Monday, March 22, 2010
Los Angeles Superior Court Office No. 107
None of the three candidates in this race is highly qualified for the post. Each has admirable qualities, but as to each, there are negative aspects. We endorse the contender we view as the best choice among the three.
VALERIE SALKIN, a deputy district attorney since 1997, is dynamic, bright and personable.
Assigned to the hard-core gang unit up until she went on a leave of absence some months ago, she has handled about 100 trials, and roughly an equal number of juvenile delinquency matters. Her boss, District Attorney Steve Cooley, attests to her high success rate as a prosecutor, and her annual performance evaluations by her supervisors are glowing.
Salkin is possessed of a sense of humor, and is seemingly able to roll with the punches.
Impressively, the prosecutor has racked up endorsements of 56 judges of the Los Angeles Superior Court.
There is no question as to her competence or her industriousness.
So far, she appears to be an ideal candidate. But she does have detractors. Present and past DDAs, though not being willing to speak for the record, say that Salkin is self-centered, a prima donna, abrasive at times, overly ambitious. Their assessments of a colleague obviously cannot be dismissed.
However, when this competent go-getter is contrasted with her rivals for the post, we find no choice but to endorse her, though guardedly. Our hope is that her ambition to attain yet higher office would deter her, as a Superior Court judge, from performing other than in an exemplary fashion.
TONY DE LOS REYES, a private practitioner, is also running. Drawing, repeatedly, the description by lawyers of “gentlemanly,” he exhibits the sort of demeanor a judge should have. As a seasoned professional, de los Reyes enjoys respect within the legal community, and has earned a Martindale Hubbell AV rating.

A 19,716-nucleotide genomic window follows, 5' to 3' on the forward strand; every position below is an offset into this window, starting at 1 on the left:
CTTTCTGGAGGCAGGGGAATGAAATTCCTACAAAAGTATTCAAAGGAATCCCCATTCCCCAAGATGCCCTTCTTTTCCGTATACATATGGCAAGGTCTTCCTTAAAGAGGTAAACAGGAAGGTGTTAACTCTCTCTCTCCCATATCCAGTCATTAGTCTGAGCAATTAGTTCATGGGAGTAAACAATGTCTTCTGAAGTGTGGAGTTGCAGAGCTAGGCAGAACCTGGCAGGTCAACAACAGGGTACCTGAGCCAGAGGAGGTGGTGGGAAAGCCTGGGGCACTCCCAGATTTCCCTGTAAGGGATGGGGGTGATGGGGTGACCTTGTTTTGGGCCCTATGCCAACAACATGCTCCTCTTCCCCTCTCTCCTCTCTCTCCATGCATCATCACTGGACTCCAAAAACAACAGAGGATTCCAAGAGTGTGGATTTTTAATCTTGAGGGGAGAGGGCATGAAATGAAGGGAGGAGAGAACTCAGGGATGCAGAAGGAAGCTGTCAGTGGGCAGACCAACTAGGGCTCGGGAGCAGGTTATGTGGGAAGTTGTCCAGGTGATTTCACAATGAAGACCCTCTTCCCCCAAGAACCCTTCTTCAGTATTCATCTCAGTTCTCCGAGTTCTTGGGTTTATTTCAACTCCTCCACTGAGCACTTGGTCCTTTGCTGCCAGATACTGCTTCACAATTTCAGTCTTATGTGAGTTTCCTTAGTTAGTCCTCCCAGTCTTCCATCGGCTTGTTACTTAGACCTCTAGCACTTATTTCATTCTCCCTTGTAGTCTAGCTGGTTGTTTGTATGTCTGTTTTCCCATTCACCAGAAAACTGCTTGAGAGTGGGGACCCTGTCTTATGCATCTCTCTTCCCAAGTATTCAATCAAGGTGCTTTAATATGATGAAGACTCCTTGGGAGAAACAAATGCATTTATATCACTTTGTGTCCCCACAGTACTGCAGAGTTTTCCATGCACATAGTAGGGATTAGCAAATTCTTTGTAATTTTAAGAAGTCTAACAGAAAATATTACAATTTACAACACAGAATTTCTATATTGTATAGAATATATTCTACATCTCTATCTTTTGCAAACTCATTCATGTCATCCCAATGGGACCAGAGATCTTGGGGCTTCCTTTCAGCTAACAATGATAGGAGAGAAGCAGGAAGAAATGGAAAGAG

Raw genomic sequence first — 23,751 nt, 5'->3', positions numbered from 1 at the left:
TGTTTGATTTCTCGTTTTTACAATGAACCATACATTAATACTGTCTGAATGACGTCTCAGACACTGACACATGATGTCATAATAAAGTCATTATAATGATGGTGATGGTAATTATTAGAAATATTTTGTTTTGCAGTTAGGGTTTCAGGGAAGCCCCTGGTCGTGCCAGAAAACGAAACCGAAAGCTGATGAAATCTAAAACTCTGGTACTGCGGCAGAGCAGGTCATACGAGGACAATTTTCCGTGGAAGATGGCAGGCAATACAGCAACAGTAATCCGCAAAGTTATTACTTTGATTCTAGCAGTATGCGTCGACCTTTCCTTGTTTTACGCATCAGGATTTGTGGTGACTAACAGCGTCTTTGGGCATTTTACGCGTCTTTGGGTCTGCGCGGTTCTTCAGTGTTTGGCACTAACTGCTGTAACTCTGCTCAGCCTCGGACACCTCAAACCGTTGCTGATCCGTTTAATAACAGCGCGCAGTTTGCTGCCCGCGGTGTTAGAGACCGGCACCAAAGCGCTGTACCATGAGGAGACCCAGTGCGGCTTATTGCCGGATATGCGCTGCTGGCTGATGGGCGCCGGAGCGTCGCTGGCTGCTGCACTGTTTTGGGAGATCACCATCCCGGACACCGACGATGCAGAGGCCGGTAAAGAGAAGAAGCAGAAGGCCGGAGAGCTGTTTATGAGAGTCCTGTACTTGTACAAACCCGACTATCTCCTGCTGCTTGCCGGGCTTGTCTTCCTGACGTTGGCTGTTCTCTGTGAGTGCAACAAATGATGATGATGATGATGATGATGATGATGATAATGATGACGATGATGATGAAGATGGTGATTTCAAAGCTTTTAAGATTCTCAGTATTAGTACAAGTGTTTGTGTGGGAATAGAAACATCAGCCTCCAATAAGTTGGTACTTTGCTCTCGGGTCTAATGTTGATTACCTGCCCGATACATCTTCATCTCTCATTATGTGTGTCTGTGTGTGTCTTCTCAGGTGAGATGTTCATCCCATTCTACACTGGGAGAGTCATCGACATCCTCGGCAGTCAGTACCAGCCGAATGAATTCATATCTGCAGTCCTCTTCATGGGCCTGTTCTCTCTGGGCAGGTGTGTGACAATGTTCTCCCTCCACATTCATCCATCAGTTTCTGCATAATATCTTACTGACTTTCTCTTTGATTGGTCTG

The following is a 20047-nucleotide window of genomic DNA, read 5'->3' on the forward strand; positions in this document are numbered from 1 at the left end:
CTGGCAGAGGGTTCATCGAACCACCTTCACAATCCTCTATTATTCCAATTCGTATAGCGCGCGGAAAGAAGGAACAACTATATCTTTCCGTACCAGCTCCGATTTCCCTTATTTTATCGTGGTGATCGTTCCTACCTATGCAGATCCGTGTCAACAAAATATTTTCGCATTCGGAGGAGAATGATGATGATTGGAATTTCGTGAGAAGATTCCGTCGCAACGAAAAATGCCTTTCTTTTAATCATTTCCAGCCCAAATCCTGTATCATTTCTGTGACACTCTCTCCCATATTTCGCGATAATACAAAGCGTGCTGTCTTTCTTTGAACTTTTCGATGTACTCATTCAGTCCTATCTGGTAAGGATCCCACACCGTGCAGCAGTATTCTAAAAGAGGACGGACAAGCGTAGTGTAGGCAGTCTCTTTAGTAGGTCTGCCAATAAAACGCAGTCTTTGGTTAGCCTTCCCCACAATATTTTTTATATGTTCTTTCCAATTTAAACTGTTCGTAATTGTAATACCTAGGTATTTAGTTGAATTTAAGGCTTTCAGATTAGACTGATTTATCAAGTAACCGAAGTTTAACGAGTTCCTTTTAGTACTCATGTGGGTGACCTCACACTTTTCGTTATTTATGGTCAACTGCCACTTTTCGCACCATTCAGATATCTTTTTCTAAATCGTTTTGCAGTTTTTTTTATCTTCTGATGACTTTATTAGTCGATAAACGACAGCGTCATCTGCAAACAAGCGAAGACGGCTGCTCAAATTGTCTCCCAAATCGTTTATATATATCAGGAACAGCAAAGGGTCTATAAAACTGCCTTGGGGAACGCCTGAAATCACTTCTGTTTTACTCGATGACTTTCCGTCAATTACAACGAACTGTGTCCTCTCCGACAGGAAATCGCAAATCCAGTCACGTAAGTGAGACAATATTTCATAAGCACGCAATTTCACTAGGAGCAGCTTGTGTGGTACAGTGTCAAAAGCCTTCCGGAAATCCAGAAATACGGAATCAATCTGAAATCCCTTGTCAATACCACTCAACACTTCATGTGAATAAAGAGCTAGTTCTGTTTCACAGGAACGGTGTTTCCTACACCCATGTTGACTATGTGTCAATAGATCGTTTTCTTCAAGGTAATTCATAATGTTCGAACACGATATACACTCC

To his credit, he has been highly active in civic affairs. De los Reyes is presently vice president of the City of Los Angeles Civil Service Commission and has served in the past on the Police Commission and, as president, on the Cultural Affairs Commission.
The lawyer is of counsel to a reputable Pasadena law firm, Thon Beck Vanni Callahan & Powell.
Nonetheless, we have concerns about him.
●He is using the ballot designation of “attorney/hearing officer.” We question whether the five or six Los Angeles Police Department disciplinary hearings he conducts a year justify his designation as a “hearing officer” given that Elections Code §13107 requires that only principal professions, vocations or occupations be listed.
It is regrettable not only that he is using the ballot designation that he is, but that he refuses to take any responsibility in connection with that designation.
The candidate acknowledges that he has not read the governing statute. (He should have read it. It was right there on the back side of a campaign form he signed attesting to the legitimacy of his chosen designation.)
Even without reading it, however, he should know what the word “principal” connotes.
De los Reyes insists that he is entitled to the designation, proclaiming that he would oppose a writ petition challenging the description of what he does for a living. He recites that his campaign consultant, Jill Barad, referred him to the law firm of Laurence Zakson, “a firm specializing in election law.” De los Reyes at first says that Zakson assured him that his experience as a hearing examiner would entitle him to use the designation. The election contender acknowledges: “I only hear five, six cases a year, but [Zakson] said he thought that would be enough.” He remarks: “I’m really relying on counsel, I don’t know.” De los Reyes then says with reference to Zakson: “He was not the person I talked to; I talked to one of his lawyers” whose name he doesn’t remember.
(Zakson is a partner in Reich Adell & Cvitan.)